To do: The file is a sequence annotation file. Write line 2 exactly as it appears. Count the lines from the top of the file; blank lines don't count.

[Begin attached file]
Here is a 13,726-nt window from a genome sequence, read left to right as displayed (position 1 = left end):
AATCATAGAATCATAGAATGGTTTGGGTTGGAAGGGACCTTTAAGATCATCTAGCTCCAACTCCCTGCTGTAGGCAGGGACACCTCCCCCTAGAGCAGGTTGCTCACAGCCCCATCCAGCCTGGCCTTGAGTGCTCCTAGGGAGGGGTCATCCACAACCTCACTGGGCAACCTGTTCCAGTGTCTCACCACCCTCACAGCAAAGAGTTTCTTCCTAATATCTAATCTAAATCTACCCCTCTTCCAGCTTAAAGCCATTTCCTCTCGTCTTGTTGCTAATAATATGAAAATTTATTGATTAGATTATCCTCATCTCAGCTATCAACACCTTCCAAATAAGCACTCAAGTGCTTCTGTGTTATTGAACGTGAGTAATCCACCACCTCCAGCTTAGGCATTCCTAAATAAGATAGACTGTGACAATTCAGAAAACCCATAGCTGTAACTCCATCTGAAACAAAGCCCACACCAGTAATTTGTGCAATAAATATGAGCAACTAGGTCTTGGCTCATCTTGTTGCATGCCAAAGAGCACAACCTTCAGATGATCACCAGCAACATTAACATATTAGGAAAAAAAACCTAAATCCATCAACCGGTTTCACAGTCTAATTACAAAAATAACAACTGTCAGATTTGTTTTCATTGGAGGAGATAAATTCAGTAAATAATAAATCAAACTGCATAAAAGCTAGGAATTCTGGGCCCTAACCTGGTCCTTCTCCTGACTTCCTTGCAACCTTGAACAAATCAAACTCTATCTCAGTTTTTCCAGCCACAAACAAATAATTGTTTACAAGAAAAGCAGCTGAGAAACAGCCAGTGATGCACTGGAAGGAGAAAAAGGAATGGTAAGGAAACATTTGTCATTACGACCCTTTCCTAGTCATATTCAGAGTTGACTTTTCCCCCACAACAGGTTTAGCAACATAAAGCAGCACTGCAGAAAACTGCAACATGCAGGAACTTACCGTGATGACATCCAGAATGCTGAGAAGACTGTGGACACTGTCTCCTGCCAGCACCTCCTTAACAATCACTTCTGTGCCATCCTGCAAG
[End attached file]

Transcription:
AATCATAGAATCATAGAATGGTTTGGGTTGGAAGGGACCTTTAAGATCATCTAGCTCCAACTCCCTGCTGTAGGCAGGGACACCTCCCCCTAGAGCAGGTTGCTCACAGCCCCATCCAGCCTGGCCTTGAGTGCTCCTAGGGAGGGGTCATCCACAACCTCACTGGGCAACCTGTTCCAGTGTCTCACCACCCTCACAGCAAAGAGTTTCTTCCTAATATCTAATCTAAATCTACCCCTCTTCCAGCTTAAAGCCATTTCCTCTCGTCTTGTTGCTAATAATATGAAAATTTATTGATTAGATTATCCTCATCTCAGCTATCAACACCTTCCAAATAAGCACTCAAGTGCTTCTGTGTTATTGAACGTGAGTAATCCACCACCTCCAGCTTAGGCATTCCTAAATAAGATAGACTGTGACAATTCAGAAAACCCATAGCTGTAACTCCATCTGAAACAAAGCCCACACCAGTAATTTGTGCAATAAATATGAGCAACTAGGTCTTGGCTCATCTTGTTGCATGCCAAAGAGCACAACCTTCAGATGATCACCAGCAACATTAACATATTAGGAAAAAAAACCTAAATCCATCAACCGGTTTCACAGTCTAATTACAAAAATAACAACTGTCAGATTTGTTTTCATTGGAGGAGATAAATTCAGTAAATAATAAATCAAACTGCATAAAAGCTAGGAATTCTGGGCCCTAACCTGGTCCTTCTCCTGACTTCCTTGCAACCTTGAACAAATCAAACTCTATCTCAGTTTTTCCAGCCACAAACAAATAATTGTTTACAAGAAAAGCAGCTGAGAAACAGCCAGTGATGCACTGGAAGGAGAAAAAGGAATGGTAAGGAAACATTTGTCATTACGACCCTTTCCTAGTCATATTCAGAGTTGACTTTTCCCCCACAACAGGTTTAGCAACATAAAGCAGCACTGCAGAAAACTGCAACATGCAGGAACTTACCGTGATGACATCCAGAATGCTGAGAAGACTGTGGACACTGTCTCCTGCCAGCACCTCCTTAACAATCACTTCTGTGCCATCCTGCAAG